Often you will see recipes that suggest that you freeze fruits with sugar or in a light sugar syrup. Though many folks today are sugar phobic, keep in mind that the quality of many fruits (peaches, apples) is not as good when packed without sugar. Sugar helps to preserve both the flavor and texture of frozen fruits. If you are planning to use the fruits to make jams or preserves later on, or, if there are health concerns such as diabetes, then, of course, freeze in plain water or dry.
Frozen fruits and vegetables can also suffer a variety of changes—flavor and texture—when the product is not well protected from the air. You might have heard it referred to as freezer burn. You can control this problem by using materials for packaging that are made specifically for the freezer—plastic wraps, plastic bags, hard sided plastic containers or even glass. You should not consider this an opportunity to re-use plastic containers that may have once held cottage cheese, yogurt or other non-frozen foods. Economically and environmentally speaking, you may want to invest in re-usable freezer containers that may be found in grocery, farm supply or department stores next to the home canning supplies. Glass works well, too, but special care must be taken to avoid breakage, including leaving enough space for the food to expand while freezing.
Keep in mind also that while freezing preserves safety and quality, there are some foods that will simply be different after you freeze them. Some fruits and vegetables are naturally high in moisture. When frozen, the moisture freezes and causes the cells of the plant to burst. Once thawed, these products will be softer than when fresh—no matter how careful you are. So, tomatoes, many fruits, summer squash and greens once frozen will be better suited to mixed dishes, sauces or soups. It doesn’t make much sense to freeze cabbage (develops off flavors), celery, cucumbers, endive, lettuce, or radishes.
Frozen fruits and vegetables will maintain good quality for one year if packed well and kept in a freezer at 0°F.
Freezing Green or Yellow Beans
Pick young tender beans that snap when broken. Harvest while seeds are small and tender. Wash, snip off tips and sort for size. Cut or break into suitable pieces or freeze small beans whole. Blanch 3½ minutes. Chill in ice water. Drain, pack in freezer container.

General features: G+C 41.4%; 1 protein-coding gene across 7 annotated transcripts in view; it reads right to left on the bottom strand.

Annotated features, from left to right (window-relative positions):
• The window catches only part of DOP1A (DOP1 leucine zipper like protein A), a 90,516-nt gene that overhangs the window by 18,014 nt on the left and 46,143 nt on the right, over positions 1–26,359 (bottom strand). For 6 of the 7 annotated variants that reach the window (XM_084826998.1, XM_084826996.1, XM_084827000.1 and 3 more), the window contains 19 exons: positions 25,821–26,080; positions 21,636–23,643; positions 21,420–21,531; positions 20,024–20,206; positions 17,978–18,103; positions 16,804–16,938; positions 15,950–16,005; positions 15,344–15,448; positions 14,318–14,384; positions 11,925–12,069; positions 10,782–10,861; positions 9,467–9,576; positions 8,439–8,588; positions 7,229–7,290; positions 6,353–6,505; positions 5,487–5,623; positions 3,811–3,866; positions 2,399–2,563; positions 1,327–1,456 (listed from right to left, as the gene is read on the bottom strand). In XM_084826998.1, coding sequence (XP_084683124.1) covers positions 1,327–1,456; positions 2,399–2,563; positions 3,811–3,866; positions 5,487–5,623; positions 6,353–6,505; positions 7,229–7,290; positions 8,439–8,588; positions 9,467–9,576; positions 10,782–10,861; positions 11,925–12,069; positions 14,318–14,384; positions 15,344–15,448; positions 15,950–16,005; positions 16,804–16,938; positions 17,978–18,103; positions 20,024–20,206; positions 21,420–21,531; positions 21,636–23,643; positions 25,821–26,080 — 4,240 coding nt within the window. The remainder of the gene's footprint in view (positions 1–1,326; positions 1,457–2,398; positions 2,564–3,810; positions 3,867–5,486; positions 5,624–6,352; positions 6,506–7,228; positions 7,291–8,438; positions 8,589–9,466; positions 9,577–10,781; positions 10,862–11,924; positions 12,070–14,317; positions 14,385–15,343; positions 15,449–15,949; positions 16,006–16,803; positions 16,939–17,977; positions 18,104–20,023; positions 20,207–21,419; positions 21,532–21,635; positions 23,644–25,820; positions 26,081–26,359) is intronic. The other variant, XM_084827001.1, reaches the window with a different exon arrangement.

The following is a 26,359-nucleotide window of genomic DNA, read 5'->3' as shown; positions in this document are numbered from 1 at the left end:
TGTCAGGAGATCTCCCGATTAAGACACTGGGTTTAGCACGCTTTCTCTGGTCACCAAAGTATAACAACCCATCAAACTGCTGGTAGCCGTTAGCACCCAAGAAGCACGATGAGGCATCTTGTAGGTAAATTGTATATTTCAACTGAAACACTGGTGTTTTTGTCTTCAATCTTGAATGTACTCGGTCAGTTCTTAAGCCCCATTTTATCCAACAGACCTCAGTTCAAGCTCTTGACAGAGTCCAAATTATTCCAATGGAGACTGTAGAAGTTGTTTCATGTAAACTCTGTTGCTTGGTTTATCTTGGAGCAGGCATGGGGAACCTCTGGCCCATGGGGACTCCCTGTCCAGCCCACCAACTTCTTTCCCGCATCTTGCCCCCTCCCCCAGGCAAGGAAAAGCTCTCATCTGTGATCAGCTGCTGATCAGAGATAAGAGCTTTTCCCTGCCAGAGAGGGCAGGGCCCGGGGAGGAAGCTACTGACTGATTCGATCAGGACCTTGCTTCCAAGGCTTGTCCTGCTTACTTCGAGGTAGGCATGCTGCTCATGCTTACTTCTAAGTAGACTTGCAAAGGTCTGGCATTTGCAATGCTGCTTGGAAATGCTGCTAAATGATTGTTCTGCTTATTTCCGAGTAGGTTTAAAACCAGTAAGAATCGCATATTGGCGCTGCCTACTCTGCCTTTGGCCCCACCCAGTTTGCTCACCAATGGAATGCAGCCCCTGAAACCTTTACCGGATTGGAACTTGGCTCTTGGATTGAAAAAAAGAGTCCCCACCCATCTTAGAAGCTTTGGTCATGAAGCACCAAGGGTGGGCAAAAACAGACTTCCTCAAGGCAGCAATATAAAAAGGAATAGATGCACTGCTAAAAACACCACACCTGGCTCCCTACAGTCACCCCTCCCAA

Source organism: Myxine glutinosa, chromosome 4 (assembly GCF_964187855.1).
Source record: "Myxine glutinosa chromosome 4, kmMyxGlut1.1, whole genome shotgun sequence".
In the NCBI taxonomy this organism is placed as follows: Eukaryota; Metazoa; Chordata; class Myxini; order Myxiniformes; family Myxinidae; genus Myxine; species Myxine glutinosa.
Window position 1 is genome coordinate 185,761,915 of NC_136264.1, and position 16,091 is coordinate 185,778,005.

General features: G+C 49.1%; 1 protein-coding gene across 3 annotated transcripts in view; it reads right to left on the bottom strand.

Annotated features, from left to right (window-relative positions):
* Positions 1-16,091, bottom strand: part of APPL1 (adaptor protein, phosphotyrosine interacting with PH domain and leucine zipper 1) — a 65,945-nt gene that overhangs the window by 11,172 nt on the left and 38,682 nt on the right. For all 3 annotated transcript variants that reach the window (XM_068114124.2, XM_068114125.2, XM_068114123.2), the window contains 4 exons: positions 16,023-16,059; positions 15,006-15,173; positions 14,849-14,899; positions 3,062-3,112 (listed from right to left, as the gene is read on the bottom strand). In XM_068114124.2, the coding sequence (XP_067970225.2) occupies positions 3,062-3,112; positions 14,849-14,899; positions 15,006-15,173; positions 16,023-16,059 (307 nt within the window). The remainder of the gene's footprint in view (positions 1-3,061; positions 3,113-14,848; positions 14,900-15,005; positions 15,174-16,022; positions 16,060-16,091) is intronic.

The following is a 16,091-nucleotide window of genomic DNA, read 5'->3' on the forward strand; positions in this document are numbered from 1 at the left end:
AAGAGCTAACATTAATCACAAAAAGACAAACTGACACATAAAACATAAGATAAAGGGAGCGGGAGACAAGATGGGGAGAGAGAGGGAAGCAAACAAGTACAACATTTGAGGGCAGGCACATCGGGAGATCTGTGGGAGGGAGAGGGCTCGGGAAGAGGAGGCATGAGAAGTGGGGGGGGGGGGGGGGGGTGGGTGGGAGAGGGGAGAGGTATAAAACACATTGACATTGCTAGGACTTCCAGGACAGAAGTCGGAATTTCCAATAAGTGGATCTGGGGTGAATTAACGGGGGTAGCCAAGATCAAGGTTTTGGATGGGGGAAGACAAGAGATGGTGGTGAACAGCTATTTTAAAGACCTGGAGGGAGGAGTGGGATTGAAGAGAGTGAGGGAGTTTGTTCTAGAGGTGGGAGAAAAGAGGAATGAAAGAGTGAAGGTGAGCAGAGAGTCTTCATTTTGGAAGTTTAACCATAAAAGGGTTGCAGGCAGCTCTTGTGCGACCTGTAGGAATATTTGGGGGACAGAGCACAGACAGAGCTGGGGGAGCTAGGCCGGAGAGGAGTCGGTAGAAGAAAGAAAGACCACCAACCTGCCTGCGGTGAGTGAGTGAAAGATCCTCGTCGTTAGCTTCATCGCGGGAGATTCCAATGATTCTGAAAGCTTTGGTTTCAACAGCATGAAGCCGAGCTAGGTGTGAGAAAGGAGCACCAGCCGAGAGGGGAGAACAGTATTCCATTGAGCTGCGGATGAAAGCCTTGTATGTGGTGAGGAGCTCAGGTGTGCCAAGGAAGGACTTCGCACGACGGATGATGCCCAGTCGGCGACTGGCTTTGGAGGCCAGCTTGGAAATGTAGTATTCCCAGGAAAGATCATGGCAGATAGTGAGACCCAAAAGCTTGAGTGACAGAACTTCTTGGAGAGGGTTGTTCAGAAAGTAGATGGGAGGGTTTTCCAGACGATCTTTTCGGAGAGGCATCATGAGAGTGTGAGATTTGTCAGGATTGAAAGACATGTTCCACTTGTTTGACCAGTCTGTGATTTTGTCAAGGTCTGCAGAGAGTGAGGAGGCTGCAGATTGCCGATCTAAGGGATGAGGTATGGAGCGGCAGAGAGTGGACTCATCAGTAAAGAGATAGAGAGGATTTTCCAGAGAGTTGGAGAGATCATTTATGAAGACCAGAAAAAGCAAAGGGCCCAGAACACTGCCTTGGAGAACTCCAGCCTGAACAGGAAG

Choose well ripened fruit of good quality. Wash in cold water and sort. Dip 3 or 4 peaches into boiling water until skins loosen—15-20 seconds. Peel and slice peaches into containers one-third full of syrup (3 cups sugar to 1 quart water with 1⁄2 teaspoon ascorbic acid). Make sure to leave a head-space of at least ½ inch to allow for expansion of the liquid during freezing.
For specific instructions for freezing fruits and vegetables, contact the UConn Home and Garden Education Center by phone at (877) 486-6271 or by email to email@example.com contact the National Center for Home Food Preparation at: http://www.uga.edu/nchfp.
By Diane Wright Hirsch, MPH, RD
UConn Extension Educator – Food Safety
In the recent past, the tomato crop has not been so great, but thankfully, this year looks like a winner. The tomato plants in my garden are pulling the stakes over; they are so laden with fruit. Next year, it will be back to cages, I think!
An abundant harvest may mean that you want to can some of your tomatoes this year. If you are new to the task (or maybe even more importantly, if you are a long time tomato canner), it is essential that you learn the safest techniques for canning. Over the thirty plus years that I have been canning, recommendations for the safe home canning of tomatoes have evolved. Here is what you should NOT be doing anymore:
- Canning tomatoes without processing them in a water bath or pressure canner
- Processing tomatoes without adding lemon juice to each jar as added “safety insurance”
- Processing quarts of tomatoes in a water bath canner for 30 minutes
So, what are the safety concerns related to home preservation of tomatoes? They include the possibility of spoilage and even botulism poisoning. “But aren’t tomatoes acidic?” you might ask. “Doesn’t that mean that you do not have to worry about botulism?”